It's now a century since the suffragettes won British women the right to vote. And it's 50 years since the Women's Liberation Movement held its first conference in the UK, demanding equality in terms of pay, opportunities and education.
We now take these hard-won rights for granted but gender bias still confronts us every day in many other ways. From the #MeToo and #TimesUp movements against sexual harassment, to the campaign to close the gender pay gap in the UK, ingrained prejudices are being challenged. From June this year, the Advertising Standard Authority will enforce a ban on harmful gender stereotypes, meaning that you'll no longer see hapless men struggling to change nappies or women failing to park cars.
A similar equality-led watershed is happening in the world of investment management. Gender lens investing represents a new and different way of wielding the power of asset management. It seeks to make a positive difference to the lives of women and girls while still generating financial returns for institutional investors.
Its aim was to advance the social and economic status of women by investing in companies that promoted gender equality in the workplace.
After that breakthrough moment it took another quarter of a century for gender lens investment products to achieve inflows of USD1 billion. But the second USD1 billion took just 12 months. The figure now stands at USD2.4 billion2.
As with other forms of impact investing, sustainable investing and Environmental, social and governance (ESG) investing, the moral imperative for gender lens investing is matched by an equally compelling financial and economic case that can be described as ‘doing good while doing well'. Gender lens investing merely seeks to ensure that the good done is on behalf of women.
The link between improving gender equality and boosting economic growth is already widely accepted. In fact, the figures are mind-boggling.
Breaking into the boys' club
The investment world has long been seen a preserve of testosterone-driven male behaviour characterised by so-called masters of the universe taking big bets on raging bull markets. This arguably reached its apex just ahead of the 2008 financial crisis. Significantly, gender lens investing really started to gain momentum shortly afterwards.
Women and girls comprise the world's largest marginalised population, and research indicates that improving their economic status would have a beneficial impact on nearly all of the United Nations' 17 Sustainable Development Goals - and not just in terms of Goal 5, which specifically seeks to improve gender equality4.
There's strong evidence that a more female-oriented approach leads to consistent investment outperformance. Companies with three or more female board members have been shown to generate substantially higher returns on equity, on sales and on invested capital than companies with no women on the board5. They also achieve net margins that are on average 6 per cent higher than those companies with male-dominated leadership teams6.
Of course, charities and philanthropic organisations have been targeting gender inequality for years. But over the last decade, gender lens investing has emerged as a new way of wielding the power of capital. There are many interpretations of what it means, but a general consensus would be investment strategies that seek to achieve one or more of the following: increasing access to capital for women; promoting equality in the workplace; and encouraging the development of goods and services that benefit women and girls.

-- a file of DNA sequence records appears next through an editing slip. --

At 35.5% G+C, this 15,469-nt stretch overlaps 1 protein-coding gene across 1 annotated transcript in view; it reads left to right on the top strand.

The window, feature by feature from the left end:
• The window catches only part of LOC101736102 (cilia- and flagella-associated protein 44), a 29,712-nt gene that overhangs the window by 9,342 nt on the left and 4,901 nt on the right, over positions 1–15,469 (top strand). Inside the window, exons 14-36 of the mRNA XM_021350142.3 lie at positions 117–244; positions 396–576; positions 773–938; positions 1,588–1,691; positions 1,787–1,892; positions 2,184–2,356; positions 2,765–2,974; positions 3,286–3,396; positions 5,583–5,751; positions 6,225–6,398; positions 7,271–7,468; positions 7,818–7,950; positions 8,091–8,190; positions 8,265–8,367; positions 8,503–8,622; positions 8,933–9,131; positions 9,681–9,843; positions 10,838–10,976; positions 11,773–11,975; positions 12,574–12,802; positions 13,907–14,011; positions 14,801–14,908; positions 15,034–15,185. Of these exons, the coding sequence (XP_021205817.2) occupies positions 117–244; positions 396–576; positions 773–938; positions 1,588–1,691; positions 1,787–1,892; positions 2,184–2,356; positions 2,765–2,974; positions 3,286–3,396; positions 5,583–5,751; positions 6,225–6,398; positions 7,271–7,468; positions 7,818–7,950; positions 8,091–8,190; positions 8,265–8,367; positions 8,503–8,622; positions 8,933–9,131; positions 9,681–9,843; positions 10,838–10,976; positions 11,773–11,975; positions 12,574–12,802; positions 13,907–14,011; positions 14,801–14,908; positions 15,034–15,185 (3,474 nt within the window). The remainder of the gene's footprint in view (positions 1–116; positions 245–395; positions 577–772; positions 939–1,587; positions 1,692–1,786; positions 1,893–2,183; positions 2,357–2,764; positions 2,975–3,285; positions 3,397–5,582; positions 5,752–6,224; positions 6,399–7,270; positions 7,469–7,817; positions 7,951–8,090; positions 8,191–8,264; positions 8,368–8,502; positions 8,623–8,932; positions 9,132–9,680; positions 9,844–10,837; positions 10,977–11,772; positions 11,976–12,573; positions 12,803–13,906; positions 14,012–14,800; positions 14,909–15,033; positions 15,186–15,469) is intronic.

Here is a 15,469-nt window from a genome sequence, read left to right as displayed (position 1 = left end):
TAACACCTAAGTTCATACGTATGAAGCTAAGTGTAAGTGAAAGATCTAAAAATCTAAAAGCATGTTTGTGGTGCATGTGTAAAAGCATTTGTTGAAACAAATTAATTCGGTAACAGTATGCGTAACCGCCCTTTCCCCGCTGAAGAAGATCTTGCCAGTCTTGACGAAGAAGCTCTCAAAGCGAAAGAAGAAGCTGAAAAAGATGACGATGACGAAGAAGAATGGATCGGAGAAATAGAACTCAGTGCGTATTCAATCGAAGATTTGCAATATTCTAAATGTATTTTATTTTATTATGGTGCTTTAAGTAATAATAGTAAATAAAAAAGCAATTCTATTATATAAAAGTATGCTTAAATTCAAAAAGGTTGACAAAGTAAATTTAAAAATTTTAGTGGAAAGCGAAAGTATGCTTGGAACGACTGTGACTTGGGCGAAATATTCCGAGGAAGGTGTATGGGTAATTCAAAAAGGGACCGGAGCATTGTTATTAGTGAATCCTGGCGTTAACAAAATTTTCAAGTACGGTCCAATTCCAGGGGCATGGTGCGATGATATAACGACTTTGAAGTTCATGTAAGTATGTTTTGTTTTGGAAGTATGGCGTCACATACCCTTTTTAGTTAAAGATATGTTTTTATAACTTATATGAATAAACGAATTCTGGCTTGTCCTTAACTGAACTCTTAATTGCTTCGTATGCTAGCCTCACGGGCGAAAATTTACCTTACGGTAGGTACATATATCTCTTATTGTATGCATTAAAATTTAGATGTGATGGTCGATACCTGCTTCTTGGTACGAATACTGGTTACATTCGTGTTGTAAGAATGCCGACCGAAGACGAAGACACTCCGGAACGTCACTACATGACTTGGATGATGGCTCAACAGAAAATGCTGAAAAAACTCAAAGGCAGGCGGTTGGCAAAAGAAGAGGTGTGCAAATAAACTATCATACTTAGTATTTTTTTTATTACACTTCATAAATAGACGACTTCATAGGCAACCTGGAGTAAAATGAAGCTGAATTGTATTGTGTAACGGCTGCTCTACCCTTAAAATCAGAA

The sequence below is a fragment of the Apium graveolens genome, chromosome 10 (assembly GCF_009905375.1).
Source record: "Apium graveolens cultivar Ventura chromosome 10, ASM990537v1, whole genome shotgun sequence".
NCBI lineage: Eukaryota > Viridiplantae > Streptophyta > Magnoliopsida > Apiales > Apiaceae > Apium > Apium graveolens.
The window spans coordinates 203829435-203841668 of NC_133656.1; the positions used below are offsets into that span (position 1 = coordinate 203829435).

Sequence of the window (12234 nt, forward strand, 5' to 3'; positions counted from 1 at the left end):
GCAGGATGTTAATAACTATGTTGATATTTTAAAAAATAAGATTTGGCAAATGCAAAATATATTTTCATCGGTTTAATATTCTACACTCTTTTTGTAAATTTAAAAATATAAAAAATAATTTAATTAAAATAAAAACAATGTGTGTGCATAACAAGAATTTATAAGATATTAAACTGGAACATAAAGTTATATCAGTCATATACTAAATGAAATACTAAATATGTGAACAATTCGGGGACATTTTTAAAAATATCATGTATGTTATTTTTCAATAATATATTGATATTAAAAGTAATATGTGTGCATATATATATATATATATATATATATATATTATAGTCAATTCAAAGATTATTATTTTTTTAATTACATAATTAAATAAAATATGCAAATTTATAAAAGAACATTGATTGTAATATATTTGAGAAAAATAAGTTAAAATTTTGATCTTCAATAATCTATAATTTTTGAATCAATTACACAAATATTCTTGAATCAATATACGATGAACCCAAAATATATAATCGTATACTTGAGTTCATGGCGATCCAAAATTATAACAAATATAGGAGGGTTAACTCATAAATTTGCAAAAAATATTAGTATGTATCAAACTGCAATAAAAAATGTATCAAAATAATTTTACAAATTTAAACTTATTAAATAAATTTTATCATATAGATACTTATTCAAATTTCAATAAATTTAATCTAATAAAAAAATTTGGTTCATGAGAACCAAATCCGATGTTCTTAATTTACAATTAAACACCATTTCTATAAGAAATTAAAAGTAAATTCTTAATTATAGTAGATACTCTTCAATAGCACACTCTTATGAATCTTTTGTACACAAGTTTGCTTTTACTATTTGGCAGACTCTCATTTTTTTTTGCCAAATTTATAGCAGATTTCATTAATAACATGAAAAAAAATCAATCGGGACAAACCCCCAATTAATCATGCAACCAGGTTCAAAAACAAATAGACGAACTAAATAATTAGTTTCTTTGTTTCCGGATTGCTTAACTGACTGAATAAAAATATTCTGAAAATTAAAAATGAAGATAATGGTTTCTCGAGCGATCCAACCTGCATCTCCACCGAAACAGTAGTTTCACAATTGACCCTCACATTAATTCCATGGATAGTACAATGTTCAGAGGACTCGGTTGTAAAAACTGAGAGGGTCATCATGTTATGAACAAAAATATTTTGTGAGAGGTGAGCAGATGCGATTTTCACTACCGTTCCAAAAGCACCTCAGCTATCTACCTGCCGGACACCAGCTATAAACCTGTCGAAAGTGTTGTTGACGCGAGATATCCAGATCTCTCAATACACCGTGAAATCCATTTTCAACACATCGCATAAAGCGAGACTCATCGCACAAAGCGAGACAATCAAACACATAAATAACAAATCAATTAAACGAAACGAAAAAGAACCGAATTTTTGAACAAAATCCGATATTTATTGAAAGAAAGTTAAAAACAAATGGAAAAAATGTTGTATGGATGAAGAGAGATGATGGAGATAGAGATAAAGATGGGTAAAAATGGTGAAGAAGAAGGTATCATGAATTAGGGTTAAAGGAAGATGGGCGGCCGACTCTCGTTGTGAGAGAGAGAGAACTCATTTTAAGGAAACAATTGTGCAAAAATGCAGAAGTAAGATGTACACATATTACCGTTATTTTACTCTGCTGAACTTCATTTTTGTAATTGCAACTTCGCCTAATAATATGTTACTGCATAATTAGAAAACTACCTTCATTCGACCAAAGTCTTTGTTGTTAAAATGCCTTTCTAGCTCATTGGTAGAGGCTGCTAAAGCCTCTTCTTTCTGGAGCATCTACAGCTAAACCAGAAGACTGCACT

Another way of looking at it is in terms of investing in women-owned businesses, organisations with a strong track record of employing women, or companies that improve the lives of women and girls through their products and services.
Mindful of the gender lens strategy, a growing number of investors and companies are looking for ways to close the gender gap in areas such as finance, health and education.
Get with the programme
If you are looking to support gender lens investing you currently have a choice of three UK-based equity funds that actively focus on the strategy7. A growing number of mutual funds are applying gender lens criteria in their investment processes, taking account of such factors as gender representation at board level, equal remuneration, and talent management policies that empower female staff. In the last year Canadian8 and Australian9 banks have taken this a step further by issuing gender bonds. Gender-focused market indices are receiving more attention and further financial products are being developed. The increasing economic power of women is both driving and reflecting this trend.
We are all familiar with the idea of investing in people. On the strength of recent developments, investing specifically in women may just prove to be one of the greatest breakthroughs ever achieved in the world of finance.
For more information about investing in Gender Lens investing, speak to your Relationship Manager or Investment Counsellor.
1 Veris Wealth Partners
2 Gender Lens Investing: Bending the Arc of Finance for Women and Girls - Veris Wealth Partners, October
3 McKinsey & Company, September 2015
4 Peak Insight Journal, September 2018
5 The CS Gender 3000: The Reward for Change - Credit Suisse, 2016
6 Is Gender Diversity Profitable? Peterson Institute, February 2016
7 UK at Tipping Point for Gender Lens Investing – Citywire, 15 November 2018
8 Women in Leadership – Canadian Imperial Bank of Commerce, September 2018
9 National Australia Bank, March 2017